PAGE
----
Milk Round success is tragic, culpable failure
Several times this term I’ve staggered out onto Oxford station, cramped and queasy from Cattle Class, and seen packs of sleek suits ooze out of First Class, briefcases in their hands and predatory gleams in their eyes. ‘Let’s go hunting’, one floppy-haired account manager said to his confederates. They climbed into cabs, which they saw as safari Land Rovers heading to the bush, and went off to a panelled room in some college.
To that room, lured by canapés and Mammon, lots of undergraduates will have come. Fizz (far more expensive than the students would ever buy themselves, but not of a standard that would be tolerated in the hunters’ own Esher homes) will have been waiting on silver trays. Vol au vents will have been smilingly circulated by bought-in labour (or possibly by the hunters’ own menials, in their best suits, slightly creased from travelling with me in Cattle).
There will have been some smooth smooching by the top brass, and some gushing by last year’s intake from Oxford, and then perhaps a nice little PowerPoint (conjured up by those clever people in HR) to go with the smoked trout, with headings like ‘Prospects’, ‘Clients’ and ‘Fringe Benefits’. Then more fizz, more delicious lines like ‘You sound just right for us’ (how sweet that ‘us’!), and the confidential handing over of the business cards.
Next year, some of those students, in new suits, will be making the journey up from London, to the same panelled rooms. Then they’ll be doing the gushing thing. Quite a few of them will be philosophy graduates.
This denotes a woeful failure by their tutors. There is no serious philosopher – not one – from any time or any place, whose conception of the Good Life encompasses the life of a Goldman Sachs director or a partner at a big firm of City Solicitors – let alone the life of one of their lieutenants.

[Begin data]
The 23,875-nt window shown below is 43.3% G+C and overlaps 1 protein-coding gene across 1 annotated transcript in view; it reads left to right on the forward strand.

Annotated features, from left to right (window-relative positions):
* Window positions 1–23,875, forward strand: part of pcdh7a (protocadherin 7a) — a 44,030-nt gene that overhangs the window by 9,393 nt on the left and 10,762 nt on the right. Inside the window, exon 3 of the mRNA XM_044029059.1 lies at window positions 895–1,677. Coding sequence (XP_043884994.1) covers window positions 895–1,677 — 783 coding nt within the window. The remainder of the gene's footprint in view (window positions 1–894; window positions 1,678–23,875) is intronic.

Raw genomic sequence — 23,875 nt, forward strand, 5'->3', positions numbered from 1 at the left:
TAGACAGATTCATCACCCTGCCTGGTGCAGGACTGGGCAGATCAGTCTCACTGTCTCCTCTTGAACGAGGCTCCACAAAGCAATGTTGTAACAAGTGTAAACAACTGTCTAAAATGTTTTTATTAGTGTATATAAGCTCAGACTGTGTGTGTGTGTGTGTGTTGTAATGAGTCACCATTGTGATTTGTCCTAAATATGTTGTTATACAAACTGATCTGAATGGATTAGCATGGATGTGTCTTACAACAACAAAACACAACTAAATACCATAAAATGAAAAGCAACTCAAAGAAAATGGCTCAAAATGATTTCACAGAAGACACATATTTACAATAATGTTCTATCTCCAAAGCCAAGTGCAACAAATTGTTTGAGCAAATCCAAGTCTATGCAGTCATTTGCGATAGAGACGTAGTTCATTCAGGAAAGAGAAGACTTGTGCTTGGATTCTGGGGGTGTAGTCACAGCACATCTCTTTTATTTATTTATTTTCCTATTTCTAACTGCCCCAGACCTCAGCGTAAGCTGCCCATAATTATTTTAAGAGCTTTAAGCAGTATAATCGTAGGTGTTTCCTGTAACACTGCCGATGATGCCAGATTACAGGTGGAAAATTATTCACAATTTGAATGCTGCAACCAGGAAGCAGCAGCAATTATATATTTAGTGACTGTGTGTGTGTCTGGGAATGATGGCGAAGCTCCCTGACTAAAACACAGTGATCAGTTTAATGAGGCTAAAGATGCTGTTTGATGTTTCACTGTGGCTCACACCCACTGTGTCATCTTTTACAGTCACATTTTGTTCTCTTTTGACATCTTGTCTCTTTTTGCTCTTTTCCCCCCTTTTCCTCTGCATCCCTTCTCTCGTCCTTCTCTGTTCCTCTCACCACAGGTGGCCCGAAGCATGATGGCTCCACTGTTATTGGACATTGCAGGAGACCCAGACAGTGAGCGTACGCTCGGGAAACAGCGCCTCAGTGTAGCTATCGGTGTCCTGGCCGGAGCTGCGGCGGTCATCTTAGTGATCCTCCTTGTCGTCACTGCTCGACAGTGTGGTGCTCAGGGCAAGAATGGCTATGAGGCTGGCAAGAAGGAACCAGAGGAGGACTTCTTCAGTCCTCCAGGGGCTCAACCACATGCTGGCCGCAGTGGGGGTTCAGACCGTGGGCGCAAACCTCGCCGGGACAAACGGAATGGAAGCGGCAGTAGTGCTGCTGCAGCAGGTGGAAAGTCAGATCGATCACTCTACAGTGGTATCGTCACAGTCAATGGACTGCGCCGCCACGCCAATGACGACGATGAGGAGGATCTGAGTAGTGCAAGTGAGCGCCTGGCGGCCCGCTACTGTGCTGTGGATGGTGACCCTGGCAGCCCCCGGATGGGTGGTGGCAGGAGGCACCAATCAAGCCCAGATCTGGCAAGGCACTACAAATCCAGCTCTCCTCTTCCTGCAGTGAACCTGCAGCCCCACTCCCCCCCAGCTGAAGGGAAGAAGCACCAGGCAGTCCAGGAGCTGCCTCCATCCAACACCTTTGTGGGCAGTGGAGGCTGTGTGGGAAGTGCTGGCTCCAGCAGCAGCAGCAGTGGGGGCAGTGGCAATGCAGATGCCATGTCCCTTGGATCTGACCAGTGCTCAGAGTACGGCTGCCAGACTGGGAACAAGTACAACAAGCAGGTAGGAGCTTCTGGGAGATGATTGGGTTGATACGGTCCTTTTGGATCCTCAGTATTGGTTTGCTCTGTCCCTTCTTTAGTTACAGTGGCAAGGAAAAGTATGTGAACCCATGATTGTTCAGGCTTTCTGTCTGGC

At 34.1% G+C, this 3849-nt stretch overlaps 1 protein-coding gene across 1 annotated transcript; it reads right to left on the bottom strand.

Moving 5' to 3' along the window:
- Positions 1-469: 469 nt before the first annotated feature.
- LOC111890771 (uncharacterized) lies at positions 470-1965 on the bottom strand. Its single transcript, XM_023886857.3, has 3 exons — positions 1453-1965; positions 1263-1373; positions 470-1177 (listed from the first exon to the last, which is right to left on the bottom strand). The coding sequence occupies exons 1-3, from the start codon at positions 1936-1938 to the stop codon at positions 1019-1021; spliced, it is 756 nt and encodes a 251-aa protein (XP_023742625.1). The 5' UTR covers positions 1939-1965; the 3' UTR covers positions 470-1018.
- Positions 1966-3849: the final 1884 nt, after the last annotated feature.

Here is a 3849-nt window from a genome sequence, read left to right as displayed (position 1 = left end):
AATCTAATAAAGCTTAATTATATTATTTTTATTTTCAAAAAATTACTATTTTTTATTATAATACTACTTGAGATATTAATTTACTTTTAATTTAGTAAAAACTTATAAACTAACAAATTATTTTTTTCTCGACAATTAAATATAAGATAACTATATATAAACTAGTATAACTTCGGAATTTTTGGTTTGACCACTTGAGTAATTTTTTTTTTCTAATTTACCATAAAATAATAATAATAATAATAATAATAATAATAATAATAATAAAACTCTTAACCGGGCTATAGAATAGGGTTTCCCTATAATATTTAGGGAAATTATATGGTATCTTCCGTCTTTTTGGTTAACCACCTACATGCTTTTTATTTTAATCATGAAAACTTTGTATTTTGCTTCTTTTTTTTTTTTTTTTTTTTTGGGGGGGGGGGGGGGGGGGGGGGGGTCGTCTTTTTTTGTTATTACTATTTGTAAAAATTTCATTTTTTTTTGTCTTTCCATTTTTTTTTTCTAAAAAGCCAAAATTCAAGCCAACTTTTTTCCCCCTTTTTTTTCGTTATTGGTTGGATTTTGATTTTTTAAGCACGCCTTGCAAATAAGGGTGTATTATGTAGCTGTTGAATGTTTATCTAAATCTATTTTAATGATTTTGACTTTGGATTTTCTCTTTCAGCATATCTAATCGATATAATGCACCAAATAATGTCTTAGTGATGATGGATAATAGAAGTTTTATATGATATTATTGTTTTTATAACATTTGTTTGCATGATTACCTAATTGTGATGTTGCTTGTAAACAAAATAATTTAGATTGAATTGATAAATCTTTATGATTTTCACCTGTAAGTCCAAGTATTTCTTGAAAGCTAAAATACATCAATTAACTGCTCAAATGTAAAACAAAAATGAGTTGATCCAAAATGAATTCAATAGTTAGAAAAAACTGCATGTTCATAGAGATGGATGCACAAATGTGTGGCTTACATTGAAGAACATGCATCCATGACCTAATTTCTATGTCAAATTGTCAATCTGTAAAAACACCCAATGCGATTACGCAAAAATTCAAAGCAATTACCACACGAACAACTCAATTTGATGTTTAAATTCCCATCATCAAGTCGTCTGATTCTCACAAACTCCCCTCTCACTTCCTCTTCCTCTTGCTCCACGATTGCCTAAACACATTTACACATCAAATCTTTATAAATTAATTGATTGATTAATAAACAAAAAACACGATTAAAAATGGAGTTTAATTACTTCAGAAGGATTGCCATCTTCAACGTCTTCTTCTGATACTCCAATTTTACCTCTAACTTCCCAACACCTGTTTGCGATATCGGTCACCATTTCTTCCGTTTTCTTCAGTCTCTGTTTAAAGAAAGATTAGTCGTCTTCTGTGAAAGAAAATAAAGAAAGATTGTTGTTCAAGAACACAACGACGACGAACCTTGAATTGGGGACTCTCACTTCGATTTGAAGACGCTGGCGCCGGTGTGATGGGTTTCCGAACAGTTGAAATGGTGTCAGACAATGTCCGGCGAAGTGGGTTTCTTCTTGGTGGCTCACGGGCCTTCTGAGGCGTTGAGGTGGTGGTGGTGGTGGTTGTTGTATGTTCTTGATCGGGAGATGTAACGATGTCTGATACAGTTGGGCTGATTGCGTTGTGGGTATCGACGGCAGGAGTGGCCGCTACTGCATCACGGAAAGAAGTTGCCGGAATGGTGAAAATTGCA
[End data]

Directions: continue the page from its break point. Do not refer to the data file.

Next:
Philosophy is a practical subject. Someone who writes the most dazzling essays on the Good Life and then goes off to work for a merchant bank has failed woefully. That failure needs to be recognized. There are, broadly, two ways of recognizing it. Both should be implemented without delay.
First, the students need to be targeted directly. A place at any institution regulated by the Financial Services Authority, or at one of the Magic Circle law firms should mean an immediate reduction by one notch in the class of degree awarded. There’s an argument for making the reduction more than that in the case of intellectually first class students: someone who has a First Class understanding of Aristotle and still jumps into bed with a bank is arguably more culpable- and more truly ignorant – than the 2:2 Aristotelian. But perhaps that is too radical. Certainly the incentives should work the other way round too. A student who chooses to go off and make yurts in the Black Mountains should gain a grade.
The institutions are canny. We’d have to recognize that, with such a system, they’d hold back on their offers until after graduation. And so there must be provision for retrospective reevaluation of degree results. Five years is probably enough. Any student who became employed by one of the institutions at any time up to five years after leaving Oxford would lose the grade.
Second: there should be a rebuttable presumption that any philosophy or Classics tutor (there’s a case for other subjects too, but slowly, slowly) who has a student who goes off to work for one of the evil institutions should lose half a paper per lost student in the next REF. The loss could be avoided if the tutor proved that he or she had made strenuous efforts to discourage the student from signing on the dotted line. Likewise, the tutors of yurt-makers should gain half a paper.
It sounds brutal. But it would make philosophy a serious subject again.